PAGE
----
The theme of dehumanization is scattered throughout the traumatic and horrific events that the Jews endured while prisoners in Auschwitz. The novel, Night, was written by Elie Wiesel in the mid 1950’s. Night describes the concentration camps where the tyrant Nazis oppressed the Jewish citizens. Night was written in first person and recounted the horrid details and conditions as a prisoner in the concentrations camps. Wiesel began writing after a 10-year self-imposed vow of silence about the tragic Holocaust.
By the end of the war, there were some 50,000 up to 100,000 survivors that were living in occupied Europe. Auschwitz was the camp that happened to occur the most death out of all the other camps. Thousands of Nazis commited suicide during 1945, as they were taught. After the removal of Adolf Hitler, within’ a year, the population of survivors grew up to over 200,000 survivors. During the holocaust, Adolf hitler murdered millions of people.
For almost 80 years, historians and Jewish survivors have authored and published their firsthand accounts of the pain they were forced to endure. One such piece of literature is Elie Wiesel’s Night, a memoir illustrating his own experiences in German concentration camps, where every day was dominated by the impulse to stay alive. As Wiesel demonstrated repeatedly in his novel, during the Holocaust, self-preservation forced millions of victims to abandon family members and friends; commit desperate, sometimes suicidal, acts; and blinded many victims to the reality of their situations throughout the genocide. One of the most psychologically destructive aspects of the Holocaust was the forced isolation and selective targeting of Jewish victims, many of whom were killed or separated from one another. However,
After sending young children, women, and the elderly away, men and older boys were gathered to be inspected. The Schutzstaffel (S.S.) picked the able-bodied men and older boys who could work and sent the rest to the crematory. Wiesel and his father lie about their ages in order to clear the first “selection”. On their way, to the barracks, Elie Wiesel witnesses a horrific scene “A lorry drew up at the pit and delivered its load-little children. Babies!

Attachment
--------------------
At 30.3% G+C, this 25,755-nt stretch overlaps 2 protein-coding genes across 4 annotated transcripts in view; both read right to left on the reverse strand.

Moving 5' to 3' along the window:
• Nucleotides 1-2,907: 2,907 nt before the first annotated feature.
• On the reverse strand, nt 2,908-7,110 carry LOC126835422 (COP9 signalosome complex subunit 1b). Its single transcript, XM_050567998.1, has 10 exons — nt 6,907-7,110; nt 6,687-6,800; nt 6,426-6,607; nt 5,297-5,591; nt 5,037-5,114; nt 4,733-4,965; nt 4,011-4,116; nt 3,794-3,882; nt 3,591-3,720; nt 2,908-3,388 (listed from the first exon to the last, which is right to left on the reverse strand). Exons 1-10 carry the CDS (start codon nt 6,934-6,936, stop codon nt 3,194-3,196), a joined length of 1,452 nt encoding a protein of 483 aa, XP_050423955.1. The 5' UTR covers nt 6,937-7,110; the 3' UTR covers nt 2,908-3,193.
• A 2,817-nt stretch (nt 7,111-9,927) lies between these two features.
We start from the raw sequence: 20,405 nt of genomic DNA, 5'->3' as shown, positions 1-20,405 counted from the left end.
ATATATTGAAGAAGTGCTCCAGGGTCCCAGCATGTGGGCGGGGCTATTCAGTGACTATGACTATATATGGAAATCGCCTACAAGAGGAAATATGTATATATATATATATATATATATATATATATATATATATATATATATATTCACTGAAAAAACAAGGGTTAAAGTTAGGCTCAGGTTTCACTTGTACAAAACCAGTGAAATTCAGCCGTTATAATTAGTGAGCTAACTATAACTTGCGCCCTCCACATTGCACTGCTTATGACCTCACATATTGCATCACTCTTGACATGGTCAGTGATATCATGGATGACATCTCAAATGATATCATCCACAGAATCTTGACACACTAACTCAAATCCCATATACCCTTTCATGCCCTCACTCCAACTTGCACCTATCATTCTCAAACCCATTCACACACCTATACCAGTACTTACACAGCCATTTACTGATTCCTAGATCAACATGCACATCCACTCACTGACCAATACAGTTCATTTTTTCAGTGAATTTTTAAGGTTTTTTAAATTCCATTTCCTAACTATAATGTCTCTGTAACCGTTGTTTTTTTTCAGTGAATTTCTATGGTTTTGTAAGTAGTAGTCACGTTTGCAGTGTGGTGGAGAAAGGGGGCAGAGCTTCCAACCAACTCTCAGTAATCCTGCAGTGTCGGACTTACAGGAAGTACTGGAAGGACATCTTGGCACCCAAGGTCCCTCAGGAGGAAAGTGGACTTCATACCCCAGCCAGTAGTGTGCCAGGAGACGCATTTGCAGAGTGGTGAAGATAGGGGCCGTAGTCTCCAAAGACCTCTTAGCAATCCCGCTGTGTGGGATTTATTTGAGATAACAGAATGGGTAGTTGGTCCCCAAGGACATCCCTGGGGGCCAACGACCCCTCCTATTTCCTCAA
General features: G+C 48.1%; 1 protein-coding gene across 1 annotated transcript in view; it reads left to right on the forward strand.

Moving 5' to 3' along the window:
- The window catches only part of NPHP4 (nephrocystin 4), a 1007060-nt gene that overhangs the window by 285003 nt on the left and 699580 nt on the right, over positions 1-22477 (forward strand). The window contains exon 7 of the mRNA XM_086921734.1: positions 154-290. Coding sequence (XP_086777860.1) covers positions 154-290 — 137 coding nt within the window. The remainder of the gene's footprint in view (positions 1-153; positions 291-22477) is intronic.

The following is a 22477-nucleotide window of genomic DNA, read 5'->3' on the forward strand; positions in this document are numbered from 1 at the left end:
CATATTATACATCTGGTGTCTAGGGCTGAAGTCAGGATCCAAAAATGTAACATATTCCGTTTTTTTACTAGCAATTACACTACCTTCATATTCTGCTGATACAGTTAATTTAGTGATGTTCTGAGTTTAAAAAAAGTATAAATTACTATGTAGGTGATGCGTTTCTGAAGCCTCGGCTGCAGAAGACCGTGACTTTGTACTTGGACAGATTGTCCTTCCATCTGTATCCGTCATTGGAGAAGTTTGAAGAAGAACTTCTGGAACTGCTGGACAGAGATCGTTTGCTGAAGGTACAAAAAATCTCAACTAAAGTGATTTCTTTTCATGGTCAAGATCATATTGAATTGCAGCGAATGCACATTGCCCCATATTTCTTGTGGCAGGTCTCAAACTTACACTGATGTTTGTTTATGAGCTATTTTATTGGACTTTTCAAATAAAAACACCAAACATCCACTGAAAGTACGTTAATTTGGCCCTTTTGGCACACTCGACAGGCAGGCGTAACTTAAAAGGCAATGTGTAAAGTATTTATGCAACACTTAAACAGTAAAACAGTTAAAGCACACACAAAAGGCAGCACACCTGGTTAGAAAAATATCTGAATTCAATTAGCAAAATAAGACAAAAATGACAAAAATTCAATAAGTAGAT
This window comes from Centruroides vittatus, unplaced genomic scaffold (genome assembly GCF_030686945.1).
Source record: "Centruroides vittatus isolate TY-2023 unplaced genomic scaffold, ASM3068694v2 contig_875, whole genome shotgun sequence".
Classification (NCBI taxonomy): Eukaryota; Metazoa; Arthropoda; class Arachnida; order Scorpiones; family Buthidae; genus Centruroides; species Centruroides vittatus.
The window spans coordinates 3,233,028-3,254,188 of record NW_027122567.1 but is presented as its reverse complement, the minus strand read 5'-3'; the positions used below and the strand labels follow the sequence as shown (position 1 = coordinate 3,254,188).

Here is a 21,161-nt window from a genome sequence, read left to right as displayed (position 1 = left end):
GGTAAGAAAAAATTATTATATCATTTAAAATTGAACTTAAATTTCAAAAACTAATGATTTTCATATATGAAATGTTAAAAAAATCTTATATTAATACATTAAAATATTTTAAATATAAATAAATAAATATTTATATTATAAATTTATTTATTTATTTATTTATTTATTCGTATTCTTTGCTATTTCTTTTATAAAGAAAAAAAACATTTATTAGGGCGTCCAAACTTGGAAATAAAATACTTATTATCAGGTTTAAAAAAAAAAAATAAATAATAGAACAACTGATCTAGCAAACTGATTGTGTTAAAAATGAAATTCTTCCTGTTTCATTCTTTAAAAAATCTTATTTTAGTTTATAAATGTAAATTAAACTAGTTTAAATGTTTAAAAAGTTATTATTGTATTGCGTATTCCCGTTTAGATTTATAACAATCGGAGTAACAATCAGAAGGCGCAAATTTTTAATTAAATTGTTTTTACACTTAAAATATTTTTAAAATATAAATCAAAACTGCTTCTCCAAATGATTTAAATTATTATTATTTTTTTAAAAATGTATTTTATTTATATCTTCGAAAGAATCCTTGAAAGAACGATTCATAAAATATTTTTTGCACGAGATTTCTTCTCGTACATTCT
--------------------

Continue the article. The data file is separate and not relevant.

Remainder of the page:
Historians have been debating how the spirit triumphed during the Holocaust for years. The spirit triumphed through the Holocaust through many, many distractions, nature, and the support and love of family and friends. The Nazis had killed, and enslaved so many Jewish people in concentration camps. But, the Nazis couldn’t take their spirit from them. Even though the Holocaust had so many deaths, there were also so much love, and so many good people.
The perils of indifference was a speech given by Elie Wiesel on April 12, 1999 as part of the Millennium Lecture series hosted by President Clinton and First Lady Hillary Clinton. Elie Wiesel is a Holocaust survivor and a Nobel Laureate. He experienced first hand the injustices and suffering during the Holocaust. As a teenage in the year 1944, Wiesel and his family were torn apart by the Nazis, they were deported from their home in Hungary and sent to the Auschwitz concentration camp in Poland. Wiesel recalls facing hunger, strict discipline, and slavery.
During the Holocaust, The Jews suffered severely because of the Germans. The Holocaust took place in Eastern Europe and Germany from January 30th, 1933 to May 8, 1945. Hitler’s German Nazi army evacuated Jews from their homes and relocated them in the ghetto or labor camps. One man, Oskar Schindler was able to save 1,200 Jews by employing them in factories where they were protected from Germans.
Elie Wiesel, author and victim of the Holocaust wrote the novel Night which portrays his experiences in the Holocaust. During the Holocaust the Nazis dehumanized many groups of people, but primarily the Jewish people. Elie writes about his personal journey through the Holocaust, and how he narrowly escaped death. In Elie’s novel he also provides detailed descriptions of what the victims of the Holocaust had to suffer through, and the different ways the Nazis made them feel like nothing more than animals that are meant to be used for work and slaughtered. One of the first things that Elie and the other Jewish people from his village have to suffer through is riding in a cramped cattle car, as if they were animals.